Aside from fixing the cheatmatic machines in the automated polls, long-term reforms are badly needed in the electoral system, including fixing the 1987 Constitution to apply what poll experts term as surgical amendments.
The Constitution has provisions for a multi-party system, which is actually more fit for a parliament despite the government being democratic and republican.
There is no prohibition against party switching, and Filipino voters rarely punish politicians who switch parties.
Turncoatism is prevalent since politicians want insurance that they can secure funds for projects from whoever holds dominance in Malacañang and Congress.
The difference between the candidate-centered and party-centered electoral system will again be highlighted in the coming exercise.
In party-centered polities, political parties choose their candidates through party conventions and caucuses.
In these polities, party discipline prevails; party members follow the party voting line. It is intolerable for politicians to switch like butterflies, flitting from flower to flower.
Switching parties should be discouraged and must be punishable, according to long-time public servant, former Commission on Elections auditor Art Besana.
What is a turncoat? A turncoat is one who switches to an opposing side or party.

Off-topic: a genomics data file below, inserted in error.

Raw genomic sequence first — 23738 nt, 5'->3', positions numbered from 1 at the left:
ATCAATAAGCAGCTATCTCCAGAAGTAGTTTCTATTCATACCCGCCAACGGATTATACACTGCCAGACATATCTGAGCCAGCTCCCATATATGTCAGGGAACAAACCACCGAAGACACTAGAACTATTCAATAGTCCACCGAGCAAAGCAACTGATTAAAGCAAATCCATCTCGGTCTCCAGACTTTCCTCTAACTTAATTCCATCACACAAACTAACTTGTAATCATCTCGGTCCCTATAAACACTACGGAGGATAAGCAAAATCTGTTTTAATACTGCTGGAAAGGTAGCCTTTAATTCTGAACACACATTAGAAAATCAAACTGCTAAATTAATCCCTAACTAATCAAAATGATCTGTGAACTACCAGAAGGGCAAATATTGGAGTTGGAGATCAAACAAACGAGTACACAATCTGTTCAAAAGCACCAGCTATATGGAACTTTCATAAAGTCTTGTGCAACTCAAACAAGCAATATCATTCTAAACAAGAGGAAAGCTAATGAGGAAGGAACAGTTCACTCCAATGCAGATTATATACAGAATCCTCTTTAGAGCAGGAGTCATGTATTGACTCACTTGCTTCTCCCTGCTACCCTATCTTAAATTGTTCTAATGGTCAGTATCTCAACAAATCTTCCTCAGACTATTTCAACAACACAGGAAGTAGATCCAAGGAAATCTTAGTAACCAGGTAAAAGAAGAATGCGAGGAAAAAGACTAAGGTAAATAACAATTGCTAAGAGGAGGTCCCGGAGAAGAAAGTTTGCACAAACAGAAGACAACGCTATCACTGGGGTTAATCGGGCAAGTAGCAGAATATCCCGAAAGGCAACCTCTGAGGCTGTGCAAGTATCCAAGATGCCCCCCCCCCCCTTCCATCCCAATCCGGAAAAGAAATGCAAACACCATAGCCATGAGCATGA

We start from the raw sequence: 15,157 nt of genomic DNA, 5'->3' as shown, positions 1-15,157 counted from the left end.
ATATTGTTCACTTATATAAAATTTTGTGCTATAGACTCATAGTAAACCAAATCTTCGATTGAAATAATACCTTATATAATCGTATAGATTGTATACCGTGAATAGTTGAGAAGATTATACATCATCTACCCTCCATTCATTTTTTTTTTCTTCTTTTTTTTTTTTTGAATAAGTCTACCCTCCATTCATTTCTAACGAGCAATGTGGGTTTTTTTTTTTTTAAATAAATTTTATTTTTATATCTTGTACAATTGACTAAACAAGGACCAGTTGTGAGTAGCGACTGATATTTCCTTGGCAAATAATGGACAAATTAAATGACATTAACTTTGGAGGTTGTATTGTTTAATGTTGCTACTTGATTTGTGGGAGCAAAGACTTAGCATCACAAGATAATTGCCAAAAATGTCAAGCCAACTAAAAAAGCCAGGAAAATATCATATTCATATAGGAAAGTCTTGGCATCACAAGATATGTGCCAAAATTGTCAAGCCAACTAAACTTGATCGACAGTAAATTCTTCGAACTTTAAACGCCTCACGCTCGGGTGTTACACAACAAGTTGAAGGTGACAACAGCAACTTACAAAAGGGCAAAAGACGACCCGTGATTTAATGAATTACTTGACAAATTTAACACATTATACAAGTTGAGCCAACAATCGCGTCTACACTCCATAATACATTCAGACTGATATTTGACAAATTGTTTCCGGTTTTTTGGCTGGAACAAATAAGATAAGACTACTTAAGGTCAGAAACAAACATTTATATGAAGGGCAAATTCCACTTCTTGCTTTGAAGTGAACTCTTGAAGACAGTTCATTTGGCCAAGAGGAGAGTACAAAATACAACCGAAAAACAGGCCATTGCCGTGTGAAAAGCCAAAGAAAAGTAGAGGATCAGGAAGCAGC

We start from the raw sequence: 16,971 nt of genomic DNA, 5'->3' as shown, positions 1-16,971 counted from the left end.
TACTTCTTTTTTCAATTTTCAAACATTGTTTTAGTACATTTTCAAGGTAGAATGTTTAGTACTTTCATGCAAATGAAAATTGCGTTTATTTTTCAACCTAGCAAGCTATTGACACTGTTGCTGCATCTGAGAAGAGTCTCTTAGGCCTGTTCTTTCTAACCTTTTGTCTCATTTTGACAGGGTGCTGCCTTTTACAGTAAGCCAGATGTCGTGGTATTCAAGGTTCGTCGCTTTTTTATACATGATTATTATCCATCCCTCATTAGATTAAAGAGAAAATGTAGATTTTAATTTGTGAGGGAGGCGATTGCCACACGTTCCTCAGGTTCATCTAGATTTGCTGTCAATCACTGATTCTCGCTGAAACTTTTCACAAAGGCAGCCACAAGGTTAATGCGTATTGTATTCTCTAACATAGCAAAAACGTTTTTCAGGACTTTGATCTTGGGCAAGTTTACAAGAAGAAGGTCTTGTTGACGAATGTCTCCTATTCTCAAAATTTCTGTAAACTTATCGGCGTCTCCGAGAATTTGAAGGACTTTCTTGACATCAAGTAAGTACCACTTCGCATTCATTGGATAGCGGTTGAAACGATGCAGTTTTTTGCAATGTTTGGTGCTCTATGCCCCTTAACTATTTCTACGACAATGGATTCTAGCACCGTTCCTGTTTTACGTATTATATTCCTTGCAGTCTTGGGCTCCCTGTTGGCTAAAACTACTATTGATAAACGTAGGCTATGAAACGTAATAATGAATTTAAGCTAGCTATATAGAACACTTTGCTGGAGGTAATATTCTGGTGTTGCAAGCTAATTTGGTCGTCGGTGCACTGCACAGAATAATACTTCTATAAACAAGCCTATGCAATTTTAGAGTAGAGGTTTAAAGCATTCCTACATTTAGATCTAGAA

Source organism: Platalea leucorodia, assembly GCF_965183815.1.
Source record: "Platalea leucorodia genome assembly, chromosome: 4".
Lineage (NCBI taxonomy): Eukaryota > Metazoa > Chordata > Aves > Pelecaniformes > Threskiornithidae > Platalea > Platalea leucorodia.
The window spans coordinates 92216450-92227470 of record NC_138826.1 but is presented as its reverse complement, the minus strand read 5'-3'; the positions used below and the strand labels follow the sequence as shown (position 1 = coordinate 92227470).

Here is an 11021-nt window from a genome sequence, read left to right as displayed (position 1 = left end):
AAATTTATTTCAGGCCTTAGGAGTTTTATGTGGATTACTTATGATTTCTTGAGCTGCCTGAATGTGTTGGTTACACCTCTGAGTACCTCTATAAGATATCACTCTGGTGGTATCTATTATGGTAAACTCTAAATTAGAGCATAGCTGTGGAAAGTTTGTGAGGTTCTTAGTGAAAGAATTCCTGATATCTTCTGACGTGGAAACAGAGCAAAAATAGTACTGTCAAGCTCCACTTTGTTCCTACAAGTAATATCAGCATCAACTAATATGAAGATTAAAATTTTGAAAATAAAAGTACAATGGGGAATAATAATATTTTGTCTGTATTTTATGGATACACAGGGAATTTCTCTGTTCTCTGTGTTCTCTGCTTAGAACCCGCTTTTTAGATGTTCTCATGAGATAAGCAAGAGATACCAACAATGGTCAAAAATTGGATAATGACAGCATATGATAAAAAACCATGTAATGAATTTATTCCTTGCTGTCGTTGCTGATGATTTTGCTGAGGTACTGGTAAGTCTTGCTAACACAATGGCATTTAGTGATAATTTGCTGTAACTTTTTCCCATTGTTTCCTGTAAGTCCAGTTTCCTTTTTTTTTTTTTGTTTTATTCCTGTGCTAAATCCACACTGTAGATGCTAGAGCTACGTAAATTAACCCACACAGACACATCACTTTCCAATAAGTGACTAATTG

“Turncoatism” is the ugliest face of Philippine politics, Besana noted.
Comelec, he said, is the constitutional body that has the exclusive authority to administer and manage elections, and discipline the candidates seeking public office.
It should initiate political reforms, including:
• Prohibiting elected members of any political party from switching to other parties within their term of office;
• Removing from office those who switch parties after their election;
• Those who have been removed from office for switching parties should be prohibited from being appointed to public office;
• Those who have been removed from office for switching parties should refund all money spent for him by the party that he abandoned; and
• Those who have been removed from office for abandoning their party must be prohibited from running again for public office.
An assurance that electoral reforms will be pursued is a leader with a strong mandate, such as President Rodrigo Duterte who, Besana said, remains a weapon for positive change.
“He saves lives and fixes the constitution for electoral reforms.”
What bothers Besana and his group of poll system reformists is that President Duterte may need more than the one year left for him to lay down the most powerful legacy that he can leave Filipinos which is the integrity of the ballot.